Teenagers face the challenges of the 21st century in a robotics competition


On their first trip to the celebrated robotics competition for high school students from numerous countries, a team of Ukrainian teenagers had a problem.

With goods deliveries to Ukraine uncertain, and Ukrainian customs officials careful with incoming goods, the group only received a basic set of gadgets on the day they left for the event in Geneva.

That sparked a mad scramble to assemble their robot for the latest edition of the “Global First” competition, a three-day affair that opened Friday in person for the first time since the pandemic. Almost all 180 teams, from countries around the world, had months to prepare their robots.

“We couldn’t give up because we were really determined to compete here and give our country a good result — because it really needs that right now,” said Danilo Gladki, a member of the Ukrainian team. He and his teammates are too young to qualify for Ukraine’s national call for all males over 18 to participate in the war effort.

Gladkyi said an international package delivery company does not deliver to Ukraine, and relying on a smaller private company to deliver the kit from Poland to Ukraine has run into a tangle with customs officials. That impasse was cleared last Sunday, forcing the team to rush to prepare their robot for the adaptations they had planned – just days before the competition began.

The event, launched in 2017 with the support of American innovator Dean Kamen, encourages young people from all over the world to put their technical savvy and mechanical knowledge to bear on challenges that represent symbolic solutions to global problems.

This year’s theme is carbon capture, a new technology in which excess heat-trapping CO2 from the atmosphere is sucked out of the sky and sequestered, often underground, to help fight global warming.

Teams use game controllers like those attached to consoles in millions of households around the world to direct their self-designed robots around pits or “fields” to collect hollow plastic balls with holes in them that symbolically represent carbon. Each round begins by emptying a transparent rectangular box filled with balls into the field, which causes a buzzing, hissing sound to pick them up.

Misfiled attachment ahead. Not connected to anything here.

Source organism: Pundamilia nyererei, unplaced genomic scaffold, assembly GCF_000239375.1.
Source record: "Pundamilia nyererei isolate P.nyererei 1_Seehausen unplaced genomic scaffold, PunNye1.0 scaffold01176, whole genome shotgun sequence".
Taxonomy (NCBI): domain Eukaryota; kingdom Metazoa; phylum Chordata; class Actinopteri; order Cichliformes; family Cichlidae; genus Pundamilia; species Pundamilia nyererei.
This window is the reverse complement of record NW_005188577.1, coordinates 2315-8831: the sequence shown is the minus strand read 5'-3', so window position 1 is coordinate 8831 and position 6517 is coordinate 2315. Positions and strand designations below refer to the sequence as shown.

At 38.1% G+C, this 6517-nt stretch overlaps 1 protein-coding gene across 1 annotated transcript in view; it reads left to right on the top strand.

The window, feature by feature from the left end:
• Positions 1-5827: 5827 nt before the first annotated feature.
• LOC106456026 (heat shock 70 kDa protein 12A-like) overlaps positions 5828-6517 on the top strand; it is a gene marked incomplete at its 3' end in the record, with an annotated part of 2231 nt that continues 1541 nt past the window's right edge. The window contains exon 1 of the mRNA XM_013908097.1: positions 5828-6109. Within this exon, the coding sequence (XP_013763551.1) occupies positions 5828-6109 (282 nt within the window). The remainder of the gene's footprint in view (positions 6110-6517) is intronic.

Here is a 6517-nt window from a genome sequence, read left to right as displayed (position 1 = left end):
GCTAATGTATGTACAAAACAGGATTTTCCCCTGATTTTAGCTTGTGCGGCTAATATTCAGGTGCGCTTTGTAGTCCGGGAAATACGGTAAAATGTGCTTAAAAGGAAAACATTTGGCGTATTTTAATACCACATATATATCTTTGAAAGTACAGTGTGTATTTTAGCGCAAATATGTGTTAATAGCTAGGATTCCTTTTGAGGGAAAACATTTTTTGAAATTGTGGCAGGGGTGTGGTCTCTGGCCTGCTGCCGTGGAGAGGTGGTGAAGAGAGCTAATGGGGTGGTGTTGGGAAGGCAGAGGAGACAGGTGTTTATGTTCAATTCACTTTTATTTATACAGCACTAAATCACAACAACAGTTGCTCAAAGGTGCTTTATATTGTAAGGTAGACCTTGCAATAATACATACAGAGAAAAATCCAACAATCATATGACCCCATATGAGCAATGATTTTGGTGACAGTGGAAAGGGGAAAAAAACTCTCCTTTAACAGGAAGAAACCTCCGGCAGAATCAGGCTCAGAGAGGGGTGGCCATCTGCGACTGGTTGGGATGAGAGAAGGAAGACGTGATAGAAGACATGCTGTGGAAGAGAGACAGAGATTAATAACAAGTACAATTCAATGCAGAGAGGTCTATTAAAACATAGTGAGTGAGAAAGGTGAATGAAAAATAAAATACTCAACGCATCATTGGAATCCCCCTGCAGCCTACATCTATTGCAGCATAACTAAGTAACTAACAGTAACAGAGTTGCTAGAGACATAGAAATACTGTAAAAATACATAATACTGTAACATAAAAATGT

The initial goal is to fill a tower topped by a funnel in the middle of the field with as many balls as possible. Teams can do this in one of two ways: by directing the robots to drop the balls into corner pockets, where team members can pull them out and hand them into the funnel, or by having the robots catapult the balls into the funnel themselves.

Each team has an interest in filling the funnel: the more collected, the more everyone benefits.

But in the last 30 seconds of each session, after the frenetic quest to collect the balls, another, gnawing challenge awaits: along the stem of each tower are short branches, or bars, at different levels that the teams – choosing a mechanism of their choice such as hooks, winches or arms drawable – try to guide their robots to climb.

The higher the level reached, the higher the “multiplier” of the total point value of the balls they will receive. Success is as high as possible, and with six teams on the field, it’s a race for the top position.

Linking competition with common interest, the First Global initiative aims to offer a tonic to a troubled world, where children look beyond politics to help solve problems that face everyone.

The opening ceremony had an Olympic feel to it, with teams parading behind their national flags and short bars of national anthems, but the youngsters made it clear that this is a new breed of global high school sport, in an industrial domain that promises to make a big mark on 21st century.

Competition distracts many minds from the world’s troubles, from the Russian invasion of Ukraine to the aftermath of the protracted war in Syria, to the famine in the Horn of Africa and the recent upheaval in Iran.

While most of the world’s countries participated, some did not: Russia was notably left out.

Past winners of such robotics competitions include “Team Hope” – refugees and other stateless people – and a team of Afghan girls.

Copyright 2022 The Associated Press. All rights reserved. This material may not be published, broadcast, copied or distributed without permission.

Click to comment

Leave a Reply

Your email address will not be published. Required fields are marked *

The Latest

To Top